hospital and will be removed to the
home of her sister today, but will not
be brought home for some time to
The little girl of Mr. and Mrs. W.
O. Hamisch, who got her leg crushed
so badly that it had to be removed
just below the knee, is said to be get
ting along as well as could be expect
ed, but she is still in a precarious
Forecast Official Beals, of the
weather bureau In Portland, Is spend
ing about 10 dayB in this county post
ing himself as to weather conditions
hereabouts and informing himself as
to the crops. He is in the east end
of the county at present.
T. S. Dickson departed Wednesday
with pack horses for the Thunder
mountain mining district. Mr. Dixon
expects to see what there is in that
country before he returns as he is an
old miner and has participated in sev
eral rushes to new mining districts.
He was one of the first to .lead the
rush into the Black Hills-mining dis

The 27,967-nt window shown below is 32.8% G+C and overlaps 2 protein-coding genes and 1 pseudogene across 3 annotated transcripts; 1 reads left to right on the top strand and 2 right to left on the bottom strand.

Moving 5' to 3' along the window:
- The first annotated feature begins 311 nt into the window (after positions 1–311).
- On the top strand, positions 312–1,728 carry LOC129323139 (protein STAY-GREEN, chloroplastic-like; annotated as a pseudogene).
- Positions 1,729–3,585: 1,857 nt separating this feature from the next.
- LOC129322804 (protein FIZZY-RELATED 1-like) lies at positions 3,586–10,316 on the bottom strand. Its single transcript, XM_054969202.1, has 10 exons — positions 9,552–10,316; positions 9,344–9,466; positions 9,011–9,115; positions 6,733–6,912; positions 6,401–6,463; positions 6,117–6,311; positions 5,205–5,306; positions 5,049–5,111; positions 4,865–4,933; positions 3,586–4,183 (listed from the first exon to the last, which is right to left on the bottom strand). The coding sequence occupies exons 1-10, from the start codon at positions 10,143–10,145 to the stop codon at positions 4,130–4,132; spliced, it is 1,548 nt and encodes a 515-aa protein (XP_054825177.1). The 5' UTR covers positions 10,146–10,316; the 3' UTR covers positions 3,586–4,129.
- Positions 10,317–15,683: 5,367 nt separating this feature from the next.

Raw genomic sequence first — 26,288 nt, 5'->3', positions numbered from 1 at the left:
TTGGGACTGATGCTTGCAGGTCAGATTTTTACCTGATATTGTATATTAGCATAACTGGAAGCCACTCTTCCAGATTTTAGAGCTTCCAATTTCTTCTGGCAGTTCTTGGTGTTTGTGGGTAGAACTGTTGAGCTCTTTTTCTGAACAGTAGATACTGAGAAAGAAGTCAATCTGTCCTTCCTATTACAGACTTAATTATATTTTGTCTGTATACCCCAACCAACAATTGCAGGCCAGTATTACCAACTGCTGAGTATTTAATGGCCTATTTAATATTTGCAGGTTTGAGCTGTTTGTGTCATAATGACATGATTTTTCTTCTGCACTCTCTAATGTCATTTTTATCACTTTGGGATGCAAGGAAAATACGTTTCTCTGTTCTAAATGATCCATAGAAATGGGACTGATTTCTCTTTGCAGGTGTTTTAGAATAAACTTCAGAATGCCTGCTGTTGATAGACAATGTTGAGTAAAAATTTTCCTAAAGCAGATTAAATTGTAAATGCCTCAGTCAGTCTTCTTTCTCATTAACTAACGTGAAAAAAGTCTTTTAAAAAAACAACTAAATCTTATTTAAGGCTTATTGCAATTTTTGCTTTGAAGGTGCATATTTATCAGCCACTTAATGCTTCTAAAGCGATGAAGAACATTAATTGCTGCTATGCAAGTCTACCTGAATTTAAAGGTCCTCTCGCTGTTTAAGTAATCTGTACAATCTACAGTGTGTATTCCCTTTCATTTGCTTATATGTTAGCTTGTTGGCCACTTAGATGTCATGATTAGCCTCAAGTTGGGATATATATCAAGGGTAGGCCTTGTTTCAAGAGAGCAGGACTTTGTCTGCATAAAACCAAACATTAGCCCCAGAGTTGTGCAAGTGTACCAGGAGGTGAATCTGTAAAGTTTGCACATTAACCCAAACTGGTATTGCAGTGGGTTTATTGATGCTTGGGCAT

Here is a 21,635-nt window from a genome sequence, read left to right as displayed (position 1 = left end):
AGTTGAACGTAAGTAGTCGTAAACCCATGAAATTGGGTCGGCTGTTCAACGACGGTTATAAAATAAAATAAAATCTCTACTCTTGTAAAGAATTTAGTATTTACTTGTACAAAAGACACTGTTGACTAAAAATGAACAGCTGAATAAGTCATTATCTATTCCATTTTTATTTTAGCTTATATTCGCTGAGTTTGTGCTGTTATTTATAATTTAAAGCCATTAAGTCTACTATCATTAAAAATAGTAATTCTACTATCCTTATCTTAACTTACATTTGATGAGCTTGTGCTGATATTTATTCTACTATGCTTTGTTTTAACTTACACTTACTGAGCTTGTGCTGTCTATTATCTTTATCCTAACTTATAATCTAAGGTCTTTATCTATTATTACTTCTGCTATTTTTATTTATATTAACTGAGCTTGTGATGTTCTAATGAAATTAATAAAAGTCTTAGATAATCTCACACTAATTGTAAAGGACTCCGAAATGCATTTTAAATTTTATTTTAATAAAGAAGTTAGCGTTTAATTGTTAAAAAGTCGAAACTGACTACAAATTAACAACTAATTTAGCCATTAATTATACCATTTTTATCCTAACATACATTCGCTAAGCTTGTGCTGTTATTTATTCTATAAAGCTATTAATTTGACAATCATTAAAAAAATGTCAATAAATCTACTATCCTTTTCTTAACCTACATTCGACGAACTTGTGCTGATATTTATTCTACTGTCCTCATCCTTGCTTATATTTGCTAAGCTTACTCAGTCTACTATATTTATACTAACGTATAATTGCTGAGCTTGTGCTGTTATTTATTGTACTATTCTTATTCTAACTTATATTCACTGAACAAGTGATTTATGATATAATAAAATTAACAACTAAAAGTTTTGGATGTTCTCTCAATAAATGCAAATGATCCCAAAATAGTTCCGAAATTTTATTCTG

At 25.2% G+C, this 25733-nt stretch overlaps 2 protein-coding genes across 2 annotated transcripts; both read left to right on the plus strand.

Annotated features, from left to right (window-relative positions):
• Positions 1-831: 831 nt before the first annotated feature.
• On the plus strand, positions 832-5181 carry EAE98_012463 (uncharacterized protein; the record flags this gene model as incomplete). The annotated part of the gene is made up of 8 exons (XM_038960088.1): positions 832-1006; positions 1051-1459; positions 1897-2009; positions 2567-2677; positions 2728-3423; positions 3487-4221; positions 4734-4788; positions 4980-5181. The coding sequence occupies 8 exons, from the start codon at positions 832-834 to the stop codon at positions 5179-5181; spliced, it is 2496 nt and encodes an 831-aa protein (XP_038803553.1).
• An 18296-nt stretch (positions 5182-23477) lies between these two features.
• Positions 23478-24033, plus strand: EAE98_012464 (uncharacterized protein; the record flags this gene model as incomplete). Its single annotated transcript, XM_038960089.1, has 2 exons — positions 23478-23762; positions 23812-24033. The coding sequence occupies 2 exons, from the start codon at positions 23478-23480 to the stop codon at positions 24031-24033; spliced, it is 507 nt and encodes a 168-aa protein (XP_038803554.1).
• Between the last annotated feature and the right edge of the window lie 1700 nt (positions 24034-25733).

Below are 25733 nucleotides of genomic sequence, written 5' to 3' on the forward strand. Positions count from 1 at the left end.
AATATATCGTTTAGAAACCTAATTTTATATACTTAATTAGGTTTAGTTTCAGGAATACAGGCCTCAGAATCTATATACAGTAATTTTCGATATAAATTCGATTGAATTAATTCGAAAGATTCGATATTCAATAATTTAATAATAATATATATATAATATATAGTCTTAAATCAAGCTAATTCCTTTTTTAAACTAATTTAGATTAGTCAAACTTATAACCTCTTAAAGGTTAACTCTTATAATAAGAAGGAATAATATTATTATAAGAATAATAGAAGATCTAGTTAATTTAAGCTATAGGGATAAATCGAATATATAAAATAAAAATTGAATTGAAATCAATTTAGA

trict. Portland Telegram: James B.
Welch, who has be.en managing the
Prazer theater, at . Pendleton, Or.,
since last July, for George L. Baker,
of this city, is iu Portland visiting
friends. It will be pleasing news to
Mr. Welch's acquaintances to know
that he is to become associated 'with
Mr. Baker in a partnership way at
Pendleton, and that plans are under
contemplation for greatly improving
the Frazer house. Among other j
things, new curtains and scenery will
TRIUMPHS OF SCIENCE.
B.HIrene... of the Implement, of
the Modern Laboratory.
The eye and the ear have long been
regarded ns marvels of mechanism,
quite the most wonderful things in he
world. But compared with the im
plemcnts of a present day laboratory
the sensitiveness of all human organs
seems gross enough. A photographic
plate, coupled with a telescope, will re
veal the presence of millions of stars
tvhose light does not affect the retina
la the least. The microscope, too, with
its revelations of the world of the in
finitely small, tells us how crude, after
nil is this most delicate of the senses.
Indeed, we may liken it to a piano
where only a single octave, toward the
middle, sounds. From the ultra violet
to the lowest reaches of the spectrum
Is a range of some nine octaves of light
vibrations, of which, save for our new
niecbnnlcal senses, we should never
have been conscious of but one.
The car hears little of what is going